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Navajo Nation Files Court Brief Supporting Redskins Trademark Cancellation

Ron Jackson/Indian Country Today Media Network

The Navajo Nation has filed a brief affirming its opposition to the name of Washington's NFL team, the Redskins. Last year, a federal judge cancelled the team's trademark to the name, which many Native Americans consider derogatory. As Arizona Public Radio’s Ryan Heinsius reports, at least one Navajo tribal member is a plaintiff in the ongoing case.

The Navajo Nation says the mental health and well-being of its people would be at stake if Pro Football, Incorporated were to retain the trademark and continue using the name.

Navajo Nation president Russell Begaye says it was important for the tribe to speak out.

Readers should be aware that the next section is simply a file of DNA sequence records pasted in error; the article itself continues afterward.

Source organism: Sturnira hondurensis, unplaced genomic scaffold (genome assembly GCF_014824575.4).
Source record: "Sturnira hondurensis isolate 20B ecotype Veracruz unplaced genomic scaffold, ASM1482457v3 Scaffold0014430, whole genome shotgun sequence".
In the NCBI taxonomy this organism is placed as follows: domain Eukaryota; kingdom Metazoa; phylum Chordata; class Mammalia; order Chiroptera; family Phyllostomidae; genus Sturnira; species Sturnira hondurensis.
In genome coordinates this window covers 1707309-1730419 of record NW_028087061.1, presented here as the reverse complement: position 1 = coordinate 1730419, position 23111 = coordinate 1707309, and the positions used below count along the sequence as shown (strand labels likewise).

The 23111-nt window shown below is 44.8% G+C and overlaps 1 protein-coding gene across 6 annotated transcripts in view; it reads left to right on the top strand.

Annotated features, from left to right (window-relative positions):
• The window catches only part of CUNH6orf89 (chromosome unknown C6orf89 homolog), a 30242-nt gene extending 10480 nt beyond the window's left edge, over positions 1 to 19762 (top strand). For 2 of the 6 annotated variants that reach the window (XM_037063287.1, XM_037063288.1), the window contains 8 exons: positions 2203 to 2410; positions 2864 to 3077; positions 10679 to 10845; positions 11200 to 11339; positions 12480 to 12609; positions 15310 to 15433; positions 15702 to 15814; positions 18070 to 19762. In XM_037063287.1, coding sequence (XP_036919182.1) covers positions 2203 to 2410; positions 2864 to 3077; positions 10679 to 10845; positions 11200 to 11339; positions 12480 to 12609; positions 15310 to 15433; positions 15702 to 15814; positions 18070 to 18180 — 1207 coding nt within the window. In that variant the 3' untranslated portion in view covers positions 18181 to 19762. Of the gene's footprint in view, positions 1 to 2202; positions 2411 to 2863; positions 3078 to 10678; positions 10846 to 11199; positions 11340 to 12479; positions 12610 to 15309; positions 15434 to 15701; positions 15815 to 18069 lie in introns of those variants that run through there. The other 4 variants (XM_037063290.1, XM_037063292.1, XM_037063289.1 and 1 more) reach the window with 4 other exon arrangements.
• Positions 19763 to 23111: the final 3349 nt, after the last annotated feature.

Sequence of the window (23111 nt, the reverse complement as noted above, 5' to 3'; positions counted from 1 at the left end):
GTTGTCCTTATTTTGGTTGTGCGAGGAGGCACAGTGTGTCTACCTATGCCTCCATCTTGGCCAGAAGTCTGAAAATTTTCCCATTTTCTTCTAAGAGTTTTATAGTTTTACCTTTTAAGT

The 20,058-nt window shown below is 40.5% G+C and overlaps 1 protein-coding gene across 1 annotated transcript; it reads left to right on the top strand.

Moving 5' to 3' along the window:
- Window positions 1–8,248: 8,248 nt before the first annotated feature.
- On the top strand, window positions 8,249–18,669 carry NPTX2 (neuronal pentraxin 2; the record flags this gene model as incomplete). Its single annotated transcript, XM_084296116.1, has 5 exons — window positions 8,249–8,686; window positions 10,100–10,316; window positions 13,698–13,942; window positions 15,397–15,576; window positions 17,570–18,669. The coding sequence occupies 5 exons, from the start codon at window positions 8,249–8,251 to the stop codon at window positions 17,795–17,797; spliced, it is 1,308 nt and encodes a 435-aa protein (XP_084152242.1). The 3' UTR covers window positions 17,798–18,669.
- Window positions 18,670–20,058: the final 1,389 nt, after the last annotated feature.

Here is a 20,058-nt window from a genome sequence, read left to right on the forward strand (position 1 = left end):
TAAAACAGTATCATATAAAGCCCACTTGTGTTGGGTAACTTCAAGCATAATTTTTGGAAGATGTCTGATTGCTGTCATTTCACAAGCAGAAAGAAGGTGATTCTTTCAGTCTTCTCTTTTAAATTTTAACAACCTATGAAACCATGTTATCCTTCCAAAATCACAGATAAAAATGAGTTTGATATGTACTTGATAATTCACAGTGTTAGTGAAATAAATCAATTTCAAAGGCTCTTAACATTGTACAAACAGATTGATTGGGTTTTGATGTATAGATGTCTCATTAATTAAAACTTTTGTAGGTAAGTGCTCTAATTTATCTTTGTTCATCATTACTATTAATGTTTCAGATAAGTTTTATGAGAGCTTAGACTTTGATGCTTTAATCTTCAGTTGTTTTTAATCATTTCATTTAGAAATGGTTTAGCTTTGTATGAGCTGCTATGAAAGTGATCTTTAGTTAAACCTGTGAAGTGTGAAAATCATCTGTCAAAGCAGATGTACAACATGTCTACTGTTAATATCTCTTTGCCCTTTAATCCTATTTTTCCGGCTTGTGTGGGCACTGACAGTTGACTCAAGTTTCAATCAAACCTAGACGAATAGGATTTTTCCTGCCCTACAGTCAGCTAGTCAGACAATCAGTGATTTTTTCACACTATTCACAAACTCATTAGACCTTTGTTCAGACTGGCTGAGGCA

“We want to say to the world out there, don’t use designations that are degrading. Our people are a proud nation and to be singled out and degraded this way, we just had to be a part of that,” Begaye says.

The Navajo Nation Council, the tribe’s Human Rights Commission, and the Diné Medicine Men’s Association also oppose the use of the name.

The team’s owner Daniel Snyder, however, has said he won’t ever change the name. He argues the court’s decision infringes on his First Amendment rights and hurts business.

The trademark cancellation wouldn’t go into effect until the team has exhausted the federal appeals process.

Ryan joined KNAU's newsroom as executive producer in 2013. He covers a broad range of stories from local, state and tribal politics to education, economy, energy and public lands issues, and frequently interviews internationally known and regional musicians. Ryan is an Edward R. Murrow Award winner and a frequent contributor to NPR.
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